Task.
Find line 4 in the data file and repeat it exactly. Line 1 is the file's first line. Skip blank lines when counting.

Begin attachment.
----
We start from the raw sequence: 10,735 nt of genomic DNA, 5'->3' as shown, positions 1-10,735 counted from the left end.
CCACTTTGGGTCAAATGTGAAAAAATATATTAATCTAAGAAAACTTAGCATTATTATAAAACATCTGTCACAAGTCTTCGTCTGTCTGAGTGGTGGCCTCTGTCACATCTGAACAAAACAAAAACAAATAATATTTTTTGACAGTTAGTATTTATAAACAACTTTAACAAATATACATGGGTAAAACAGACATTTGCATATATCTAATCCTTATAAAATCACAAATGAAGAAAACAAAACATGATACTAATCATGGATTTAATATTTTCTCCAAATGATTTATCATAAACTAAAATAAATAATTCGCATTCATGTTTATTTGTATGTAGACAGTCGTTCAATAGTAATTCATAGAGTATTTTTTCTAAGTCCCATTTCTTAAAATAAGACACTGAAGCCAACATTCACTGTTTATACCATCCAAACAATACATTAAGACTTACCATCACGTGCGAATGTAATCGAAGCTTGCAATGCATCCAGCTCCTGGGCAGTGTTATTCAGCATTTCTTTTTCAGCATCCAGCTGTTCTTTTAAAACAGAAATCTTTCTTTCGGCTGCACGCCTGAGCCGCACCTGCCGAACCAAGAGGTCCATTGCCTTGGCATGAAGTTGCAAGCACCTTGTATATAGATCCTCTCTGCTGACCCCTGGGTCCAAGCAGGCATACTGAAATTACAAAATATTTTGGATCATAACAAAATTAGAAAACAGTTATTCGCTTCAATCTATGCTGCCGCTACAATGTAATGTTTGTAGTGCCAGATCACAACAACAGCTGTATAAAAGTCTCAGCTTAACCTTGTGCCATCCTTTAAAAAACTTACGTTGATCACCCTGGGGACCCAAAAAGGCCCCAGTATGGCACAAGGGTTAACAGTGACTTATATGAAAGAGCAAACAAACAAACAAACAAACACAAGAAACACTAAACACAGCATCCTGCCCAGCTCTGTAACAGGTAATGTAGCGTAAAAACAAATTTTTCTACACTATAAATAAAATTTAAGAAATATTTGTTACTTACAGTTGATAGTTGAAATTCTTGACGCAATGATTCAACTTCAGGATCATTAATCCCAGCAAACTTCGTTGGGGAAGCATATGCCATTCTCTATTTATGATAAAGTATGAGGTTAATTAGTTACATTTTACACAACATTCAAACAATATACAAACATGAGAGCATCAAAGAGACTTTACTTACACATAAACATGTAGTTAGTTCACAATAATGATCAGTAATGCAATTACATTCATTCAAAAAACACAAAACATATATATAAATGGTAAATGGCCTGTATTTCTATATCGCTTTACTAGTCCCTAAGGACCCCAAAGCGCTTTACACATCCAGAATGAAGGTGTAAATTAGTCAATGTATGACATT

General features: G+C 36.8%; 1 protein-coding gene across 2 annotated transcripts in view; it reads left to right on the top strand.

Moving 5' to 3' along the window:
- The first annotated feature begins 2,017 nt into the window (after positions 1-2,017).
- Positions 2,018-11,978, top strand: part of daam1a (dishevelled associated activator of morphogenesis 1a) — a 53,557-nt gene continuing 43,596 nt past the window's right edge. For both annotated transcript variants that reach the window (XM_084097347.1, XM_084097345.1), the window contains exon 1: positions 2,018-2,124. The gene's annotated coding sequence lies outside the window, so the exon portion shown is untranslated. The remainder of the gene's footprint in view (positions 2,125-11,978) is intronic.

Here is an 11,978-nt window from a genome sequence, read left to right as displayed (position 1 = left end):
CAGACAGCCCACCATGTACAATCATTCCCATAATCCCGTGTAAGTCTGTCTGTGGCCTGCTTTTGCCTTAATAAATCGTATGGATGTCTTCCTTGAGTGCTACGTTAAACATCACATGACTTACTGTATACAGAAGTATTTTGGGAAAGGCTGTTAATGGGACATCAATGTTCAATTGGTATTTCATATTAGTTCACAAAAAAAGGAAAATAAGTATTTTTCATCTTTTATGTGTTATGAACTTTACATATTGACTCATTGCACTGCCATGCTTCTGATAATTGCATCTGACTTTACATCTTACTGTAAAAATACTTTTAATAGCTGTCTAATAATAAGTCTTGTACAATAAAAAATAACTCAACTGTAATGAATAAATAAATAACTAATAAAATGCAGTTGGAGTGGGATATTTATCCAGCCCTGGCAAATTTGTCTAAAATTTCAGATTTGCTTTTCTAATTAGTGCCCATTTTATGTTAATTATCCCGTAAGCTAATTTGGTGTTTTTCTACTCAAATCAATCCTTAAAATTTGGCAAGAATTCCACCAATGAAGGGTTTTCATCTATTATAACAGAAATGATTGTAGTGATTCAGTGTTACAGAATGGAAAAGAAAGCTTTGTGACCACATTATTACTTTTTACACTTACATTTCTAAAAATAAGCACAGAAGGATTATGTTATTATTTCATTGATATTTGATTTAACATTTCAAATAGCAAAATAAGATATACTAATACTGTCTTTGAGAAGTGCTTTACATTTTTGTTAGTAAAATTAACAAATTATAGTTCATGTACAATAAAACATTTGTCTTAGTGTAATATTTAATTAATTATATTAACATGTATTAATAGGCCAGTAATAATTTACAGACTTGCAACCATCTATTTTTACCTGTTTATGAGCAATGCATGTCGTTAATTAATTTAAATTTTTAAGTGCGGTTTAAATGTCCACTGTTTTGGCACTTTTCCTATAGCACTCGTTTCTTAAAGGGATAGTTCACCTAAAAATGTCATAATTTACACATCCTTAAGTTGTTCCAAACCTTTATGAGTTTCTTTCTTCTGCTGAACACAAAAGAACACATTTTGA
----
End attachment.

Moving 5' to 3' along the window: